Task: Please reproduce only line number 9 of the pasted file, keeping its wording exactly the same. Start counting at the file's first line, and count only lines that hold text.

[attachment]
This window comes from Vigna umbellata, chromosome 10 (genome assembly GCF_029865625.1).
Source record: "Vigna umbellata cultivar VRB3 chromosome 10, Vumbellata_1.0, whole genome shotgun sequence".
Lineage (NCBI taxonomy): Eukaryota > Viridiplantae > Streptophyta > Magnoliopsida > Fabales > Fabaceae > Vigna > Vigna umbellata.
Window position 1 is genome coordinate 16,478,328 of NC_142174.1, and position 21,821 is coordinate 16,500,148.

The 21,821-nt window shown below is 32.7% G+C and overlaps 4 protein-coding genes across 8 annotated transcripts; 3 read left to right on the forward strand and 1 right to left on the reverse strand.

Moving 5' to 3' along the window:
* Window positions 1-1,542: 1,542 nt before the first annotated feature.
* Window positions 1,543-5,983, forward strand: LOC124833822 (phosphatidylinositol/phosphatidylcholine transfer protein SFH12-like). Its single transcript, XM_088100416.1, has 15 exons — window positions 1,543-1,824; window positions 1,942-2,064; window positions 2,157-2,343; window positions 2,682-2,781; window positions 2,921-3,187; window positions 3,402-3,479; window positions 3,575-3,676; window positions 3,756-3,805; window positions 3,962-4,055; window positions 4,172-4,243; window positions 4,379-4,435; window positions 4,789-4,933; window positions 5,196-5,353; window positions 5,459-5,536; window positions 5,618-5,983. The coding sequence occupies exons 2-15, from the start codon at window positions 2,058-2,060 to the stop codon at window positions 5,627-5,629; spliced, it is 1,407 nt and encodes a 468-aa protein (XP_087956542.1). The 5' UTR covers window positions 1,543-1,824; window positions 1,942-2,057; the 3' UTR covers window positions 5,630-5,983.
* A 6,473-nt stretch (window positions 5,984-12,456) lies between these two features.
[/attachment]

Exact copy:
* A 6,473-nt stretch (window positions 5,984-12,456) lies between these two features.